“Previously the middle man was taking the profit and the artisans were being underpaid. We are trying to change that” said Aslam. Indus Heritage Trust currently has 2600 artisans who work from their homes to embroider fabric, with the final product being beautiful office products such as laptop covers, diaries, card holders, as well as linens and apparels.
As I took a tour of the HQ office, Aslam told me that in these provinces, life is difficult for females because they have low income and a lot of social pressure — often, they are not allowed to leave the house. “Because we are able to go into their own environment, teach them how to work from their home and they can bring their kids to work and have that flexibility, it works.”
The question I often get from my Australian friends and that I often think about too is, what about the ‘honour killings’? The acid burn victims? Unfortunately, that’s still very prevalent. According to the Human Rights Commission of Pakistan, in 2014, 597 women and girls were gang-raped, 828 raped, and 923 women and 82 minor girls were victims of ‘honour killings’ in the country. The perpetrators of these killings often remain unpunished because legally they can seek forgiveness for the crime from another family member.
The recent Oscar winning documentary ‘A Girl in the River: The Price of Forgiveness’ by director, Sharmeen Obaid-Chinoy, a Karachi local, tells the story of Saba, an 18-year-old girl who married without her parents’ consent. Her father and uncle then came and got her under the pretense of forgiveness and instead beat her up, shot her in the face and dumped her in a river, claiming that Saba had brought dishonour upon the family. Saba survived. The film shows how she ‘forgave’ her father and uncle due to the social pressure, and consequently they were released from prison. Saba’s story has helped build awareness both in Pakistan and internationally.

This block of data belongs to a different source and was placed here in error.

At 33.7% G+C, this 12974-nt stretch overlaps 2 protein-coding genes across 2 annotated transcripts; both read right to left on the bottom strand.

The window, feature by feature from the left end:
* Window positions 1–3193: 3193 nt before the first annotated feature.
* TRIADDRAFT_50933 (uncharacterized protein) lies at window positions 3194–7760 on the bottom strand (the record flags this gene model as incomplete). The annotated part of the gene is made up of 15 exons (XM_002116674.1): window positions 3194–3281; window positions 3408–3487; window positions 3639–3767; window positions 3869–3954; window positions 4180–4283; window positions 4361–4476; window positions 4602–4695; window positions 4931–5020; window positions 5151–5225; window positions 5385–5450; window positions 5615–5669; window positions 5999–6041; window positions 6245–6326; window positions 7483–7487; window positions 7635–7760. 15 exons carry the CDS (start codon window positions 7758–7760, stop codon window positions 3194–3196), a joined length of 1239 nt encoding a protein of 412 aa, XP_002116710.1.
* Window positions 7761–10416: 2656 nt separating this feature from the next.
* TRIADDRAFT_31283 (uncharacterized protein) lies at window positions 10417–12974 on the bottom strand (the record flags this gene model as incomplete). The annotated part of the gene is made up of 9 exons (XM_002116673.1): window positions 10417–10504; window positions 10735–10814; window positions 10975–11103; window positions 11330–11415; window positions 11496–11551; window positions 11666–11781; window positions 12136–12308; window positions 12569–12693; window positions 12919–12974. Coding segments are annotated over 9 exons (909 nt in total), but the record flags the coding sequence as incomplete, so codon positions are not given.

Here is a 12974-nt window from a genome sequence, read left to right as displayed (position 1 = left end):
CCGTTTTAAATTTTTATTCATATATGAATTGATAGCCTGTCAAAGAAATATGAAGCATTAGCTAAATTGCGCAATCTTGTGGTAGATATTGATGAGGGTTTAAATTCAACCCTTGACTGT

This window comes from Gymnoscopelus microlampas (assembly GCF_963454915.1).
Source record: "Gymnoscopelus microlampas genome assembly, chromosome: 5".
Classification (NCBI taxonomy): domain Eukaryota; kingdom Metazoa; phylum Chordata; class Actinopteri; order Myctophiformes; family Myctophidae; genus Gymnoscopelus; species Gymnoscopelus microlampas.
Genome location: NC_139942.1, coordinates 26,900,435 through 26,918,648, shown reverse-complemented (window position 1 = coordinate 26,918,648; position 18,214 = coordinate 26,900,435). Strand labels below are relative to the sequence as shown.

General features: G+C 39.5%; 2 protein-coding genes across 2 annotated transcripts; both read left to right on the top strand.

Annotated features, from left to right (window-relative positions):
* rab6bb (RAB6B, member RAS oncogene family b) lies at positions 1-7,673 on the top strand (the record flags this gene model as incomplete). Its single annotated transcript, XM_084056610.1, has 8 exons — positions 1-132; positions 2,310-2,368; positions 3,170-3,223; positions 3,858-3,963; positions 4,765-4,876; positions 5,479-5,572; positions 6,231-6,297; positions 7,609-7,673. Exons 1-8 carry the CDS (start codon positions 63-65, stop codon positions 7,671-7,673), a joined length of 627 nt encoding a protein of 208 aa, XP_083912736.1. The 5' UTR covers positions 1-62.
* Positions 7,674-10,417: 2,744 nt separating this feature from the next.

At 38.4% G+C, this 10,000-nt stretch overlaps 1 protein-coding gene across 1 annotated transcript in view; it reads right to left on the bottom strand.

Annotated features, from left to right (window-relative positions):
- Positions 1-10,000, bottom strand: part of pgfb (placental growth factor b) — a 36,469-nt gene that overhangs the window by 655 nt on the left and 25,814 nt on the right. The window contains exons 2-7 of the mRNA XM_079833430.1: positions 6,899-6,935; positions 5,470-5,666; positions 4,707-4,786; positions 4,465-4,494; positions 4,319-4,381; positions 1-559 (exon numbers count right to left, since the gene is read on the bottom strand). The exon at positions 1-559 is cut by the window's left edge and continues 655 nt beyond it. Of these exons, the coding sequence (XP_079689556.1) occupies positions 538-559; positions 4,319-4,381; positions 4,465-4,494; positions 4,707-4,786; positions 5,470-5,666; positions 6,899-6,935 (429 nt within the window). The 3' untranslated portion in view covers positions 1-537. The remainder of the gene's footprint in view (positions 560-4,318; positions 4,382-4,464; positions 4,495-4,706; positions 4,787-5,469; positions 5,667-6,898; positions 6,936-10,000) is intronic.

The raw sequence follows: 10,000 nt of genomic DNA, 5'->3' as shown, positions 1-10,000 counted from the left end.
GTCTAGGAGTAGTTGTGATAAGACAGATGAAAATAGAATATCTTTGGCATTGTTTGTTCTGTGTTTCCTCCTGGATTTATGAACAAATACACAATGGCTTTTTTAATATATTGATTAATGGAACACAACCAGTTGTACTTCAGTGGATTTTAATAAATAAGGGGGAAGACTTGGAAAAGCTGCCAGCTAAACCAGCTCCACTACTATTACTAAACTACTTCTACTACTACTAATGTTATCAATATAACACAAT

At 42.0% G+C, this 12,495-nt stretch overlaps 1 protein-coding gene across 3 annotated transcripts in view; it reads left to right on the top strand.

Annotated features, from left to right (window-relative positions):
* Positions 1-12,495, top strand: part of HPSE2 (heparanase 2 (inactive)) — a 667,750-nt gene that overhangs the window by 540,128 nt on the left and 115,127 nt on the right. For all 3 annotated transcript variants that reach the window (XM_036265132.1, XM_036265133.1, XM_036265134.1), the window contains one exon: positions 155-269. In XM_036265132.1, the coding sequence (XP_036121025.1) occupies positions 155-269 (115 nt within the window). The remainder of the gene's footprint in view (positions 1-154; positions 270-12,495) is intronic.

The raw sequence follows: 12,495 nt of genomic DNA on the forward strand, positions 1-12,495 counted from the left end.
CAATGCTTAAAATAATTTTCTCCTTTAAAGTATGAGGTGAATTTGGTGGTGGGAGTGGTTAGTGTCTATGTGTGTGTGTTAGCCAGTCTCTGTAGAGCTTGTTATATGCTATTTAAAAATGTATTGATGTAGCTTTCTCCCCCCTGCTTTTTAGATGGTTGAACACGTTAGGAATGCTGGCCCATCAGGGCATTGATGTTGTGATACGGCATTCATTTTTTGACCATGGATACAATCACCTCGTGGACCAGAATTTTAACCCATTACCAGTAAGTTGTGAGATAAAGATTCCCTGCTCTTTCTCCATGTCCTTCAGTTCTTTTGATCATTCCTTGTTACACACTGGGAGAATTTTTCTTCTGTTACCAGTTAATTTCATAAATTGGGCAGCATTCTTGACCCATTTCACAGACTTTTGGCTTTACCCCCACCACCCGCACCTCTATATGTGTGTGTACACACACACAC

The death of the singer and blogger Qandeel Baloch earlier this year, who became famous for her provocative selfies and videos within the context of a conservative Muslim country, made international headlines. She was strongly criticised by some, and seen by others as a figure of female empowerment. Her murder by her brother has shone a spotlight on such killings and re-ignited calls for legislative action to curb the crime.
Earlier this year, the Prime Minister of Pakistan, Nawaz Sharif announced his commitment to ending ‘honour killings’ in Pakistan. Last month, Pakistan’s National Assembly unanimously passed two bills to curb the crimes of rape and ‘honour killings’. Despite this, there is clear concern regarding the effect and enforcement of such laws for reasons such as accessibility, social pressure and corruption.